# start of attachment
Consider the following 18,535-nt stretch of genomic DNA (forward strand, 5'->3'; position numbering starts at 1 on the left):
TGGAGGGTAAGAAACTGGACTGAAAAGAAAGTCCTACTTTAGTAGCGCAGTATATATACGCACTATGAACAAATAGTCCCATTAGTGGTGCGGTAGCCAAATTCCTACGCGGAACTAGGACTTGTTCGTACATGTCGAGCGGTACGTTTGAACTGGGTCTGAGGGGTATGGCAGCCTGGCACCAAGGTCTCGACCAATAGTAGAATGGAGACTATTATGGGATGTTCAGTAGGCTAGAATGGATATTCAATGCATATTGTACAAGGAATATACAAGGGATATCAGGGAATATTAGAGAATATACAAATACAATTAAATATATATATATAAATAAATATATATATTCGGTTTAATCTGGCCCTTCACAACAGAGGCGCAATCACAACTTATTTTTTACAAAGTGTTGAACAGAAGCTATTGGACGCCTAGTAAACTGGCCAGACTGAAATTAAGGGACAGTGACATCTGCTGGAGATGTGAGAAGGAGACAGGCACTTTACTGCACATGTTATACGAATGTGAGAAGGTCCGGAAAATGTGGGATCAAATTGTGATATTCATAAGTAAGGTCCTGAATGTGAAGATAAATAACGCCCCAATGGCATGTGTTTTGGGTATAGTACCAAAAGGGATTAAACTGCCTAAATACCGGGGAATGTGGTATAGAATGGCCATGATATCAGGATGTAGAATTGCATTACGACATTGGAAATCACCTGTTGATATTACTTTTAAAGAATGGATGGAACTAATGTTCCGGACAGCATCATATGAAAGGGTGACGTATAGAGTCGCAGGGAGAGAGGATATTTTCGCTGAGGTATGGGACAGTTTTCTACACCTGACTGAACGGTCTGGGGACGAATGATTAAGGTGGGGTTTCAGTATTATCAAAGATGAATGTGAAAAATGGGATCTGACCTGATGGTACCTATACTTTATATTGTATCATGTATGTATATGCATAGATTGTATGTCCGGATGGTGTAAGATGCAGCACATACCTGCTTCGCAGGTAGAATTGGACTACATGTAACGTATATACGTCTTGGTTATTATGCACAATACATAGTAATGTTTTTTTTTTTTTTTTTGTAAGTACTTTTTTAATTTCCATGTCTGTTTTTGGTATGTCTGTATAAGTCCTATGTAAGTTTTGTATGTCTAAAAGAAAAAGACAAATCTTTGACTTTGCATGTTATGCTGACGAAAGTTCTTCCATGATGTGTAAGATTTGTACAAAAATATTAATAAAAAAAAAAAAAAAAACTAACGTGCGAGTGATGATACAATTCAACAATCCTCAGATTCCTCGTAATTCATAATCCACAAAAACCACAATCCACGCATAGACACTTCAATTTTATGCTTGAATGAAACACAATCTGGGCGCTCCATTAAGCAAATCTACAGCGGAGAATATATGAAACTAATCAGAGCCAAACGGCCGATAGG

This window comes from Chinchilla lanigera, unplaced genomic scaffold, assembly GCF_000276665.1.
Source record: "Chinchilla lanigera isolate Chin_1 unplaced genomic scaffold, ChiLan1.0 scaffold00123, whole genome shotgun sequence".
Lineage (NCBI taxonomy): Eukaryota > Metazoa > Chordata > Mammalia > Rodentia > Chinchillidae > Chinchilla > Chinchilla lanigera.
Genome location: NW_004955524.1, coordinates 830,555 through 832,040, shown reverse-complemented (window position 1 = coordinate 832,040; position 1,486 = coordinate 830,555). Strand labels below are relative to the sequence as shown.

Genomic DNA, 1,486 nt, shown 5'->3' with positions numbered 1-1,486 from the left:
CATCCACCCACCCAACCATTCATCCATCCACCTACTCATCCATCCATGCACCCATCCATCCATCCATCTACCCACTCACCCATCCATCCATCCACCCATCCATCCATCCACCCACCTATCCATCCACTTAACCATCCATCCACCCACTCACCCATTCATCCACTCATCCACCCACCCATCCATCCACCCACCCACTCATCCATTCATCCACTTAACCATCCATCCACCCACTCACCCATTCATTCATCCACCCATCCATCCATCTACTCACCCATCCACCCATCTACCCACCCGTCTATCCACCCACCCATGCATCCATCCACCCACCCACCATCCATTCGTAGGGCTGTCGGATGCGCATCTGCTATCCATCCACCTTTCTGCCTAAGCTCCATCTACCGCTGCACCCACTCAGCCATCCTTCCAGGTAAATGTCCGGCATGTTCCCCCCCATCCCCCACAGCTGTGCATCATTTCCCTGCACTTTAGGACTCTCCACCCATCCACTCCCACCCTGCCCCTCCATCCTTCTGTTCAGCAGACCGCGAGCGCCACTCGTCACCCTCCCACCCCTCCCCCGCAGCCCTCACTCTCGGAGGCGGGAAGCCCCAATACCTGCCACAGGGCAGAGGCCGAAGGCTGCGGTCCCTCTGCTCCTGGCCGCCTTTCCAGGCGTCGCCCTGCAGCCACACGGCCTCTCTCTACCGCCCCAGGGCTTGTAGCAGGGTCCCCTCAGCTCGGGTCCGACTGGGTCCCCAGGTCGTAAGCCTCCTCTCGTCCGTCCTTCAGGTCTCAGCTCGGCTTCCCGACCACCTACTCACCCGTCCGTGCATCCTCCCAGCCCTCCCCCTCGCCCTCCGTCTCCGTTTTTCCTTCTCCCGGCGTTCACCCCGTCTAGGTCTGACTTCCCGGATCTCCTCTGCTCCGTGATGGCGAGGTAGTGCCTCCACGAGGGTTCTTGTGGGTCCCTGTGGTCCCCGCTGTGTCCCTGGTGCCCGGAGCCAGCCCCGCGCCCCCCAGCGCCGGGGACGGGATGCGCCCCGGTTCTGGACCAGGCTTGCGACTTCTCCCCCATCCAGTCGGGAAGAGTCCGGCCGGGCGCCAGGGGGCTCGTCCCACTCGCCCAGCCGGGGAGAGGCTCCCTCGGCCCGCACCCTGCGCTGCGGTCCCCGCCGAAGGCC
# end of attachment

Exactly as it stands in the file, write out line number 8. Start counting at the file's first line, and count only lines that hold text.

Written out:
CATCCACCCACCCAACCATTCATCCATCCACCTACTCATCCATCCATGCACCCATCCATCCATCCATCTACCCACTCACCCATCCATCCATCCACCCATCCATCCATCCACCCACCTATCCATCCACTTAACCATCCATCCACCCACTCACCCATTCATCCACTCATCCACCCACCCATCCATCCACCCACCCACTCATCCATTCATCCACTTAACCATCCATCCACCCACTCACCCATTCATTCATCCACCCATCCATCCATCTACTCACCCATCCACCCATCTACCCACCCGTCTATCCACCCACCCATGCATCCATCCACCCACCCACCATCCATTCGTAGGGCTGTCGGATGCGCATCTGCTATCCATCCACCTTTCTGCCTAAGCTCCATCTACCGCTGCACCCACTCAGCCATCCTTCCAGGTAAATGTCCGGCATGTTCCCCCCCATCCCCCACAGCTGTGCATCATTTCCCTGCACTTTAGGACTCTCCACCCATCCACTCCCACCCTGCCCCTCCATCCTTCTGTTCAGCAGACCGCGAGCGCCACTCGTCACCCTCCCACCCCTCCCCCGCAGCCCTCACTCTCGGAGGCGGGAAGCCCCAATACCTGCCACAGGGCAGAGGCCGAAGGCTGCGGTCCCTCTGCTCCTGGCCGCCTTTCCAGGCGTCGCCCTGCAGCCACACGGCCTCTCTCTACCGCCCCAGGGCTTGTAGCAGGGTCCCCTCAGCTCGGGTCCGACTGGGTCCCCAGGTCGTAAGCCTCCTCTCGTCCGTCCTTCAGGTCTCAGCTCGGCTTCCCGACCACCTACTCACCCGTCCGTGCATCCTCCCAGCCCTCCCCCTCGCCCTCCGTCTCCGTTTTTCCTTCTCCCGGCGTTCACCCCGTCTAGGTCTGACTTCCCGGATCTCCTCTGCTCCGTGATGGCGAGGTAGTGCCTCCACGAGGGTTCTTGTGGGTCCCTGTGGTCCCCGCTGTGTCCCTGGTGCCCGGAGCCAGCCCCGCGCCCCCCAGCGCCGGGGACGGGATGCGCCCCGGTTCTGGACCAGGCTTGCGACTTCTCCCCCATCCAGTCGGGAAGAGTCCGGCCGGGCGCCAGGGGGCTCGTCCCACTCGCCCAGCCGGGGAGAGGCTCCCTCGGCCCGCACCCTGCGCTGCGGTCCCCGCCGAAGGCC